This is good, but it’s a little basic. Let’s try to up the ante.
A Room Light Indicator
Now this is what I’m talking about. A flashing light the size of a room is just what this project needs.
This is a 500W halogen worklight with a red theatrical gel on top. It’s plugged into a 120W relay box I built a few years ago and being controlled by the same microcontroller code that’s driving the LED above. The only difference is that I slowed down the blinking so as not to overload the mechanical relay. This could also be done with RGB “smart” lights like Phillips Hue, though I’m not lucky enough to own any of those.
It looks cool, but I think this might be a step backwards. The light is more of an ambiance; it’s visible in the background but it’s not quite “in your face” enough to act as an alert.
An LED Strip
“In your face” it is: a pulsing strip of LEDs at the base of the monitor.
I keep a short strip of addressable WS2812B LEDs handy for testing LED patterns. This is mounted to a small piece of acrylic sheet for support and soldered to a 3×1 female pin header for making quick prototype connections. I just taped this short test strip to the base of my monitor and wired it up to the microcontroller.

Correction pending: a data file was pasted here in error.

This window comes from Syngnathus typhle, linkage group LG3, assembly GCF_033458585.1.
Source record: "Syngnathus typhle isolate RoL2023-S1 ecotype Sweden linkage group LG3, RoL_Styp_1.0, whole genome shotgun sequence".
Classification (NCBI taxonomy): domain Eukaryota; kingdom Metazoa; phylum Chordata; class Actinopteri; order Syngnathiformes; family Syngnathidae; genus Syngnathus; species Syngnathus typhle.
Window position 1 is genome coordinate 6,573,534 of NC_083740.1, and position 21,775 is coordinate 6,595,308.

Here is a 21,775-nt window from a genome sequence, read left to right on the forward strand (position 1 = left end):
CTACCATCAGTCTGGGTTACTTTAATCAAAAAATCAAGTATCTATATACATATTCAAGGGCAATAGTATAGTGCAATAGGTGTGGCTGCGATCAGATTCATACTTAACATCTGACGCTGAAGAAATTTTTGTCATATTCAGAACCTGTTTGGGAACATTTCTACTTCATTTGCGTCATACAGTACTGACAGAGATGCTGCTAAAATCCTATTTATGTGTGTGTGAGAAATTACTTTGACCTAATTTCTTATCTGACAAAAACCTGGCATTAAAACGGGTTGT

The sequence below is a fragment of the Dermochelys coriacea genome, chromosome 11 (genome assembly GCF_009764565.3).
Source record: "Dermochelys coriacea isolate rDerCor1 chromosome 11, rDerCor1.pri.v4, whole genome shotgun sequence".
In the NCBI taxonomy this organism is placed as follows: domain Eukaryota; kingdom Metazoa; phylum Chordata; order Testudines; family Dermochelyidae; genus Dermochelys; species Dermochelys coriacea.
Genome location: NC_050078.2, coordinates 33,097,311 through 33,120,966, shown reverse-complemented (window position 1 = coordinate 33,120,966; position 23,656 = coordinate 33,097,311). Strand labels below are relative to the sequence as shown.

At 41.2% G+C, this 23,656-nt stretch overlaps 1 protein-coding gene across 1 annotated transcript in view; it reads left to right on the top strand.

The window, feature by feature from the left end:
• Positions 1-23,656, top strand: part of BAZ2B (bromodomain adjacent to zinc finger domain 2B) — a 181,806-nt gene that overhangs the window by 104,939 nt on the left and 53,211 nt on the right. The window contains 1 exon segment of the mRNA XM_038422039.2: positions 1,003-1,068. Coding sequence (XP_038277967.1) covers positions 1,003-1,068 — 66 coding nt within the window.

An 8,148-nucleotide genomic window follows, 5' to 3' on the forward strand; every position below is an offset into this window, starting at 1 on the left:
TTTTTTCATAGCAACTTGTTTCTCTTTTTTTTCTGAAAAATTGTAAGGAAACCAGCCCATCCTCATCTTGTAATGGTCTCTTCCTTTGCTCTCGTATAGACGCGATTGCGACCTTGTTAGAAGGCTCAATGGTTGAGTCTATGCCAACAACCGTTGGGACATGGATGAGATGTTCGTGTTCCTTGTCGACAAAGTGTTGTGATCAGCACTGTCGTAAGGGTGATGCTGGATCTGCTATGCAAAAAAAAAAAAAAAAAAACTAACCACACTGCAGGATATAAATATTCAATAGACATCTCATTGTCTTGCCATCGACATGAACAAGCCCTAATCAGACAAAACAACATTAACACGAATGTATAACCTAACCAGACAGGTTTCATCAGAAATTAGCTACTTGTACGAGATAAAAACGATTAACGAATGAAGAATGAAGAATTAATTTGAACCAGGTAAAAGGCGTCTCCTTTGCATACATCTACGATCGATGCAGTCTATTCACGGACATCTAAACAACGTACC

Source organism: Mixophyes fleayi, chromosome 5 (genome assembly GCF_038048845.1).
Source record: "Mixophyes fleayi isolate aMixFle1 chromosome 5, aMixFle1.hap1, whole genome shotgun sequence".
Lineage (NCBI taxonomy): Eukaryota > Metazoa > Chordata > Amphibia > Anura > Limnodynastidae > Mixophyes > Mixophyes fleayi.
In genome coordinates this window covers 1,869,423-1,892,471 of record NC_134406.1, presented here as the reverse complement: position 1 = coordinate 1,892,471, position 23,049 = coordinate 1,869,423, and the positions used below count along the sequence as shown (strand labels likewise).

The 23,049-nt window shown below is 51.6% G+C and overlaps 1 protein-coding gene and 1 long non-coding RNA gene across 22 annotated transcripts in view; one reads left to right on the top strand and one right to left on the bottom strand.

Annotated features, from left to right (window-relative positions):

The code driving this is different from the previous two indicators, using the FastLED library to generate the data signal for the strip. Originally I tried having this “blink” as well, but it seemed a bit too harsh for an indicator that’s so bright and present. Instead, I rewrote the code to ‘pulse’ the LEDs on and off by fading the brightness up and down.
I’m quite happy with this one. It’s simple to put together, bright, and has a smooth effect that’s both highly visible and not too distracting.
But enough about the LEDs. It’s time for something completely different.
This is the silliest, and for that reason I think it might be my favorite.
I drilled out a popsicle stick to accept some M2 screws and mounted it to a plastic servo arm. Then I drew some artwork on a piece of paper, stapled it to the stick, and taped the servo motor to the back of my monitor (again with more of that awesome VHB tape). Oh, and added some googly eyes for good measure.